Spatial resolution of strain in bulk polycrystal volumes requires coherent diffractive imaging (CDI) capabilities at high X-ray energies, typically greater than 50 keV. We describe here a data recovery scheme to treat coarsely resolved diffraction signals from such experiments. The general numerical methodology is applicable to scattering data collected under a variety of restrictive experimental conditions. Our method is detailed here in the context of Bragg-mode CDI measurements of a single crystal. We describe certain mathematical properties of the wave field from such a scatterer, and how these can be exploited to achieve a resolution of the signal that is not limited by the detector pixel size. Our focus specifically is on two variants of the conventional experimental setup, and how application of our numerical ‘sparse recovery’ method allows one to relax certain experimental constraints and affords one flexibility in the data acquisition process. We see the development of such enhanced signal processing tools as complementary to the current hardware upgrade programs at next-generation synchrotrons around the world.
CM03.08: Electronic Materials I
Thursday PM, April 05, 2018
PCC North, 100 Level, Room 129 B
10:30 AM - CM03.08.01
Full Elastic Strain/Stress Measurements with Sub-Micrometer Spatial Resolution Within Complex Real-World Materials
Lyle Levine1,Thien Phan1,Ruqing Xu2,Jon Tischler2,Liu Wenjun2
National Institute of Standards and Technology1,Argonne National Laboratory2Show Abstract
Components of any system, from suspension bridges to computer chips, must be designed to withstand the stresses they will experience. At the macroscopic scale, stress is well understood and methods for characterizing these stresses using neutron and high-energy X-ray diffraction are well established. Microscopic stresses within complex microstructures and devices are less well understood, largely because methods for characterizing stresses at micrometer and sub-micrometer length scales are lacking. As just one example, it has been estimated that thermo-mechanically induced stress is responsible for approximately 65% of all microelectronic device failures, but almost all studies of these stresses use finite element simulations with no direct experimental validation. Recent advances in synchrotron X-ray techniques by researchers at the National Institute of Standards and Technology and the Advanced Photon Source (APS) at Argonne National Laboratory have provided an unprecedented capability for probing phases, microstructure, and full strain/strain tensors with micrometer, and even submicrometer, spatial resolution within complex real-world materials. An overview of these microbeam measurement capabilities at beamline 34ID-E at the APS will be presented, along with example studies of microscopic stresses within microelectronics, plastically deformed metals, and additive manufactured metal components. Finally, prospects for future developments in this area will be described.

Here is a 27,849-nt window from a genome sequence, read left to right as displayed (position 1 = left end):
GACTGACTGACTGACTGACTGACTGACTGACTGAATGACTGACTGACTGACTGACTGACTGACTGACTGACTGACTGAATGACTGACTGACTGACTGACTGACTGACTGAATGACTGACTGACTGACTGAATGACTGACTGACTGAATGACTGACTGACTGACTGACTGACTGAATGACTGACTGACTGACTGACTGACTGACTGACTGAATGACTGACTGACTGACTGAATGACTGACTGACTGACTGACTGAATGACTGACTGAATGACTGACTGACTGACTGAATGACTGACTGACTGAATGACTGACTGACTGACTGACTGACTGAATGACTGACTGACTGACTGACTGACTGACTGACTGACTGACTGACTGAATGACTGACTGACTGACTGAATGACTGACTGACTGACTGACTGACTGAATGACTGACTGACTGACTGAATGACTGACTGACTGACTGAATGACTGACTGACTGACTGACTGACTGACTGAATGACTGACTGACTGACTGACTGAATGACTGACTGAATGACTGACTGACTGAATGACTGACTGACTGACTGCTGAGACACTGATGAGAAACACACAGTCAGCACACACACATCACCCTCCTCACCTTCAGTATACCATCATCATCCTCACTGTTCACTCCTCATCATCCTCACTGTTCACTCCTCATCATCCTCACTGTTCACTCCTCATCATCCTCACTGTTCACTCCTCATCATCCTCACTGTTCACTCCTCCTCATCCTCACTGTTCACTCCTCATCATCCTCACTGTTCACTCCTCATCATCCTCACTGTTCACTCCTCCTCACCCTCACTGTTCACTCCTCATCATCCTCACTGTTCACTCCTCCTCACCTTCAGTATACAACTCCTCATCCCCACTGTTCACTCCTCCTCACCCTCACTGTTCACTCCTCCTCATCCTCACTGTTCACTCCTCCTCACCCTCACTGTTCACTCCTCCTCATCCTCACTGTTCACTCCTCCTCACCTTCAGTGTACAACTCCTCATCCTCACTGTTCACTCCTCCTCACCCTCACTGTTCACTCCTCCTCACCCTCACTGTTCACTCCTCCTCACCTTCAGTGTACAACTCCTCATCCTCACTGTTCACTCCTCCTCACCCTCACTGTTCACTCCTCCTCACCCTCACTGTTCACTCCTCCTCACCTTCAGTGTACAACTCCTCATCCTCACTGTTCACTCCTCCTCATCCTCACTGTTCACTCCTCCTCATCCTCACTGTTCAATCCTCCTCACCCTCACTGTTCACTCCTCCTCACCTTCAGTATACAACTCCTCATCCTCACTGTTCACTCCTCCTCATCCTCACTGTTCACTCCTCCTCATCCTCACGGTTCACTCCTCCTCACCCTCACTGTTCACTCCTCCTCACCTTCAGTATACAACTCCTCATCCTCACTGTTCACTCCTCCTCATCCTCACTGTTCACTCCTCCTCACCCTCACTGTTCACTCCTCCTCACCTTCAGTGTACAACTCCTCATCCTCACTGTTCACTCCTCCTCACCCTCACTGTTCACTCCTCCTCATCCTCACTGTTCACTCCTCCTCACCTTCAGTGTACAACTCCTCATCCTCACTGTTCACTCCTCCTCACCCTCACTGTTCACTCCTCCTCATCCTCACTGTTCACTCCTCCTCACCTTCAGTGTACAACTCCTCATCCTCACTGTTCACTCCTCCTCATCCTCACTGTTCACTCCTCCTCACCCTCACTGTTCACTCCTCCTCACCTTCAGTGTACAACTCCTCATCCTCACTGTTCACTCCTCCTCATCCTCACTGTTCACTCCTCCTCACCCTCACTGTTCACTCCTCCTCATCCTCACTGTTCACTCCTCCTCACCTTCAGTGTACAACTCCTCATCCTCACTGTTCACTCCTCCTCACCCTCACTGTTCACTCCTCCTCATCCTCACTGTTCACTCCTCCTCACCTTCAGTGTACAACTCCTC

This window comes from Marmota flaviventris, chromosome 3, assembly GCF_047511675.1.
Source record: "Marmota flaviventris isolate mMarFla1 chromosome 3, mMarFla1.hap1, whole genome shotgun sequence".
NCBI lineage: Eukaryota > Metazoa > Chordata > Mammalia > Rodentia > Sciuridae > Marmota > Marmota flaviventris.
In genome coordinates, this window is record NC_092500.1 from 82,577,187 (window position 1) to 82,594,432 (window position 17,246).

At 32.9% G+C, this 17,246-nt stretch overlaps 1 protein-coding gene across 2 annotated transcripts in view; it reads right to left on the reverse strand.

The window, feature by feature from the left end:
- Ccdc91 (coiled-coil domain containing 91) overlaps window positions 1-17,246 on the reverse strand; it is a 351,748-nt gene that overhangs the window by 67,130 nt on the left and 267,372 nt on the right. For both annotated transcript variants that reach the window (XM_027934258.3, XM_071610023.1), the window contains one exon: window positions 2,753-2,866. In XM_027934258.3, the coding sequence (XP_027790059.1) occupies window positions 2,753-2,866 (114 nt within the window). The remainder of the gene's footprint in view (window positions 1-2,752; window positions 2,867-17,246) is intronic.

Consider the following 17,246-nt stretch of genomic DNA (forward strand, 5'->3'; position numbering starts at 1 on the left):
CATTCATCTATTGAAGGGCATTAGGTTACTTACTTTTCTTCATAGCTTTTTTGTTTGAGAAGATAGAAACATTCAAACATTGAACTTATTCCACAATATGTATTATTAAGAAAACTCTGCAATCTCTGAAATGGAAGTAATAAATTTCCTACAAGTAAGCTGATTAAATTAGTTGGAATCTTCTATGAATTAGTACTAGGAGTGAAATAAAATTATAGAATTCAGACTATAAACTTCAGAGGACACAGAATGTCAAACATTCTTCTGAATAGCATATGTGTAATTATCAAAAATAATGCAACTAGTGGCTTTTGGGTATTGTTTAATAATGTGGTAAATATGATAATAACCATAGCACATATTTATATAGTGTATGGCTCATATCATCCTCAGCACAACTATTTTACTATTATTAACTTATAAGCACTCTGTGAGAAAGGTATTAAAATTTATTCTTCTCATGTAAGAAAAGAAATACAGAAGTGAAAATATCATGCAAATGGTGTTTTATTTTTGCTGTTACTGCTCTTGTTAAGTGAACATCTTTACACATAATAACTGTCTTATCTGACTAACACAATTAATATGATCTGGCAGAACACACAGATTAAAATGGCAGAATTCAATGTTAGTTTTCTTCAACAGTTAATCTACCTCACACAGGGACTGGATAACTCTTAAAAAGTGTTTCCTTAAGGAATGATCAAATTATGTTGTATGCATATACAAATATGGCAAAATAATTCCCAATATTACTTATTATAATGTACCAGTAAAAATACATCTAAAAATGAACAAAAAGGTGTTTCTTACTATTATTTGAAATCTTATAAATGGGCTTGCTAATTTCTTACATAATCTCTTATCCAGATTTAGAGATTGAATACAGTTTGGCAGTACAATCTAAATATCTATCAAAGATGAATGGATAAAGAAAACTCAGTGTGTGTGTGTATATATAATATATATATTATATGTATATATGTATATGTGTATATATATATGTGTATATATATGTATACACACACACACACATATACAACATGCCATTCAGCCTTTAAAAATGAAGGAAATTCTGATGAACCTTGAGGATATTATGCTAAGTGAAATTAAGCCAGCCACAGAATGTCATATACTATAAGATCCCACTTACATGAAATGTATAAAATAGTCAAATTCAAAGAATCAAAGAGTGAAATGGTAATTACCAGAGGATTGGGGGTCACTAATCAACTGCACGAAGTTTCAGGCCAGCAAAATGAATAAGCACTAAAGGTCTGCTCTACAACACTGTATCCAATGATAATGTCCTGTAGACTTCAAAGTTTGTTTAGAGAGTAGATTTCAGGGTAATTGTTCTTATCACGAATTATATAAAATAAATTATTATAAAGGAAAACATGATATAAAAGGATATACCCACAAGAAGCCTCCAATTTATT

11:00 AM - CM03.08.02
In Situ X-Ray Microscopy of Crack-Propagation to Study Fracture Mechanics of On-Chip Interconnect Structure
Kutukova Kristina1,Peter Guttmann2,Yvonne Standke1,Jürgen Gluch1,Gerd Schneider2,Ehrenfried Zschech1
Fraunhofer Institute for Ceramic Technologies and Systems1,Helmholtz-Zentrum Berlin2Show Abstract
Leading-edge CMOS technology nodes use transistors with down-scaled dimensions, and simultaneously, challenge design and materials integration of on-chip interconnect stacks. Particularly insulating ultra low-k (ULK) materials with low Young’s modulus and fracture toughness weaken the mechanical behavior of the backend-of-line (BEoL) stack. Chip-package interaction (CPI) and the related thermomechanical stress increase the risk of failure caused by delamination along Cu/dielectrics interfaces (adhesive failure) and fracture in dielectrics (cohesive failure). In order to avoid mechanical chip damage, so-called crack-stop structures are integrated . Transmission X-ray microscopy (TXM) with sub-100nm resolution and nano X-ray computed tomography (nano-XCT) are a unique techniques to image crack propagation in interconnect stacks. We demonstrate in-situ crack propagation studies in BEoL structures. Based on 3D data sets, weak interfaces in the BEoL stack are identified and the effectiveness of crack stop structures is evaluated. The study of the crack evolution was performed in a laboratory-based X-ray microscope (Xradia) using a micro double cantilever beam (micro-DCB) test  and using synchrotron radiation (BESSY II Berlin) using an indenter manipulation . Conclusions will be discussed in the frame of fracture mechanics.
 X. Zhang, R. S. Smith, R. Huang, P. S. Ho, “Chip package interaction and crack-stop study for Cu ultra low-k interconnects”, AIP Conf. Proc. 1143, 197 (2009)